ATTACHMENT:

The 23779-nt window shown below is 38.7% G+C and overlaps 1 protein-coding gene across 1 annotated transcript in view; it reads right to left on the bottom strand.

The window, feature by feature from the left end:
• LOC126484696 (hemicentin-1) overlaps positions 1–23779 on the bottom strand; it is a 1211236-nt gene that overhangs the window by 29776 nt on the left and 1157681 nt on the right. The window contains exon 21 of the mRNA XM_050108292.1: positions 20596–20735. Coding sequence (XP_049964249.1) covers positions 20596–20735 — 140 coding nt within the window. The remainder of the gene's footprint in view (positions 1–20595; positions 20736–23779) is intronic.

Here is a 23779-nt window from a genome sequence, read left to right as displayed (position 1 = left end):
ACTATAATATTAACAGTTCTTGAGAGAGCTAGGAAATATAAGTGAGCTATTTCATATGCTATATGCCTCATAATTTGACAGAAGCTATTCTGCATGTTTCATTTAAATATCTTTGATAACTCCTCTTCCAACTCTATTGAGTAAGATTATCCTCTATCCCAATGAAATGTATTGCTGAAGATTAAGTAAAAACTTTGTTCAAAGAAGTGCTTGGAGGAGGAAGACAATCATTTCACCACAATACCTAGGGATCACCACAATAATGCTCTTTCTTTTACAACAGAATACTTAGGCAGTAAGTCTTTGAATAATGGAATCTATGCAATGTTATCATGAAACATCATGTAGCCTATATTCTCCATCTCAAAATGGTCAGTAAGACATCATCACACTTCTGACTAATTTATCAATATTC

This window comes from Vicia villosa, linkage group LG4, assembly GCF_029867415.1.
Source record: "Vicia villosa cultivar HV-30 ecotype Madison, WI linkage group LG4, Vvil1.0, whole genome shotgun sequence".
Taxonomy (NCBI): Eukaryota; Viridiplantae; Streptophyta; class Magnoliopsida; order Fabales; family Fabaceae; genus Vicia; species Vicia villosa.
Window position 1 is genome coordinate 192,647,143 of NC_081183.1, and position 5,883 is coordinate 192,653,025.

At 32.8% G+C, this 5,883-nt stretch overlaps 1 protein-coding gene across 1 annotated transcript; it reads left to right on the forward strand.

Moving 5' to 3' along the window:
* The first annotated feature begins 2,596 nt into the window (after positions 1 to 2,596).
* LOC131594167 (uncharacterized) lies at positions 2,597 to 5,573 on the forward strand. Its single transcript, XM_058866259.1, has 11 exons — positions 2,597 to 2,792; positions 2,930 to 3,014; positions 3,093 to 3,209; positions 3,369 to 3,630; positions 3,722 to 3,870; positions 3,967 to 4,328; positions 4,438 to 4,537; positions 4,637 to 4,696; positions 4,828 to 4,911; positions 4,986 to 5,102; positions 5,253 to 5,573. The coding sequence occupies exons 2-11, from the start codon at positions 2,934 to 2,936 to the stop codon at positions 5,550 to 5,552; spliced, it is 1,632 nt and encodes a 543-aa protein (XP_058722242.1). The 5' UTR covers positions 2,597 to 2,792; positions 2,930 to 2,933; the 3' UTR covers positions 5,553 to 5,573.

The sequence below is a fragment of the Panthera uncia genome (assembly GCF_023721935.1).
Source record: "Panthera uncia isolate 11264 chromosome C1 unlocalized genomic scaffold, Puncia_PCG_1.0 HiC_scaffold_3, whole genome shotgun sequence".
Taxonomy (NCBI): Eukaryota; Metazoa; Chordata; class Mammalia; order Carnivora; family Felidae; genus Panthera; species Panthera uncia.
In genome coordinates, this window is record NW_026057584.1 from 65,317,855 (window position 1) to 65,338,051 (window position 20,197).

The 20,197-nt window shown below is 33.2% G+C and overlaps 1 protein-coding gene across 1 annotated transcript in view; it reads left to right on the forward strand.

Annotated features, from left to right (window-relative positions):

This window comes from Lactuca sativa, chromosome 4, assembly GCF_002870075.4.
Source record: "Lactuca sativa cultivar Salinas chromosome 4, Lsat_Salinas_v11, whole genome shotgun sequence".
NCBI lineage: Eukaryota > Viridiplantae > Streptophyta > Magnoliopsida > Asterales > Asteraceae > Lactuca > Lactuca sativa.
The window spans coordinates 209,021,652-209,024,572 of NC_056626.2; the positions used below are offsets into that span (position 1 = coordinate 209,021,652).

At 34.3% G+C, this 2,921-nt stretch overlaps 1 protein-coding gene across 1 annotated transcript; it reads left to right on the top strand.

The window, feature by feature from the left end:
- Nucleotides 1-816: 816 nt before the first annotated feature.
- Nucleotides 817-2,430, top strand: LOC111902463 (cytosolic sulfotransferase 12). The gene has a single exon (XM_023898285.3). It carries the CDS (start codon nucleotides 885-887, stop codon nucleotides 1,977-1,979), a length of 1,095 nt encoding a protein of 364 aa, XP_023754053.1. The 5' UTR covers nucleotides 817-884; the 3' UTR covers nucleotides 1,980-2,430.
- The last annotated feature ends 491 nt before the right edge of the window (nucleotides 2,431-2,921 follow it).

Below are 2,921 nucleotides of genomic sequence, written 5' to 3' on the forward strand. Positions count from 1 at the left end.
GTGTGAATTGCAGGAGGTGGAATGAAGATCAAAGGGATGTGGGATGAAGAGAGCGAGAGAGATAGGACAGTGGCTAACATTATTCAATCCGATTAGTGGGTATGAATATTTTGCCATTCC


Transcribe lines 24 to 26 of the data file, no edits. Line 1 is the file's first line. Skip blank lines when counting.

At 34.3% G+C, this 2,921-nt stretch overlaps 1 protein-coding gene across 1 annotated transcript; it reads left to right on the top strand.

The window, feature by feature from the left end:
- Nucleotides 1-816: 816 nt before the first annotated feature.